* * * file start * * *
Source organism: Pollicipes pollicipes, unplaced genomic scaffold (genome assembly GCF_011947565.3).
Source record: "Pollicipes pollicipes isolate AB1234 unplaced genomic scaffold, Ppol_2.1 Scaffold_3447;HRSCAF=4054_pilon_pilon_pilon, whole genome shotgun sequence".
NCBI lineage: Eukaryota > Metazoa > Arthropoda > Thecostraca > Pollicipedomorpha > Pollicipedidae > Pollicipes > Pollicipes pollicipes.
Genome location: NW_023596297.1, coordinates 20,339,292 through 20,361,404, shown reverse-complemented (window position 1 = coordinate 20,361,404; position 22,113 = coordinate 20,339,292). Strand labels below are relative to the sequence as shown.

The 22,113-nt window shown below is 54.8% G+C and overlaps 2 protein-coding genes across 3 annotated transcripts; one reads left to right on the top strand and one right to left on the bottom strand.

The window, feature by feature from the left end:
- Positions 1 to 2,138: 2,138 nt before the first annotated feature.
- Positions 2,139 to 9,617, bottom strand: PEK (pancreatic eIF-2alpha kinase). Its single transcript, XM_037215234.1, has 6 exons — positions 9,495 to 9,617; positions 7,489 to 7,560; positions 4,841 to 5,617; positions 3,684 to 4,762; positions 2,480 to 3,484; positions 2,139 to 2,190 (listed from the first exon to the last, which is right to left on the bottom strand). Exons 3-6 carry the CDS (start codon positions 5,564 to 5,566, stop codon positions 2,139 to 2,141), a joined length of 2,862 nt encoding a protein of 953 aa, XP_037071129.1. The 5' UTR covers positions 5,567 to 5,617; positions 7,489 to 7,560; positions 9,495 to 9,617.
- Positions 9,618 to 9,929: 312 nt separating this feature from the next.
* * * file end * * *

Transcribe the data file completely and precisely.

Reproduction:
Source organism: Pollicipes pollicipes, unplaced genomic scaffold (genome assembly GCF_011947565.3).
Source record: "Pollicipes pollicipes isolate AB1234 unplaced genomic scaffold, Ppol_2.1 Scaffold_3447;HRSCAF=4054_pilon_pilon_pilon, whole genome shotgun sequence".
NCBI lineage: Eukaryota > Metazoa > Arthropoda > Thecostraca > Pollicipedomorpha > Pollicipedidae > Pollicipes > Pollicipes pollicipes.
Genome location: NW_023596297.1, coordinates 20,339,292 through 20,361,404, shown reverse-complemented (window position 1 = coordinate 20,361,404; position 22,113 = coordinate 20,339,292). Strand labels below are relative to the sequence as shown.

The 22,113-nt window shown below is 54.8% G+C and overlaps 2 protein-coding genes across 3 annotated transcripts; one reads left to right on the top strand and one right to left on the bottom strand.

The window, feature by feature from the left end:
- Positions 1 to 2,138: 2,138 nt before the first annotated feature.
- Positions 2,139 to 9,617, bottom strand: PEK (pancreatic eIF-2alpha kinase). Its single transcript, XM_037215234.1, has 6 exons — positions 9,495 to 9,617; positions 7,489 to 7,560; positions 4,841 to 5,617; positions 3,684 to 4,762; positions 2,480 to 3,484; positions 2,139 to 2,190 (listed from the first exon to the last, which is right to left on the bottom strand). Exons 3-6 carry the CDS (start codon positions 5,564 to 5,566, stop codon positions 2,139 to 2,141), a joined length of 2,862 nt encoding a protein of 953 aa, XP_037071129.1. The 5' UTR covers positions 5,567 to 5,617; positions 7,489 to 7,560; positions 9,495 to 9,617.
- Positions 9,618 to 9,929: 312 nt separating this feature from the next.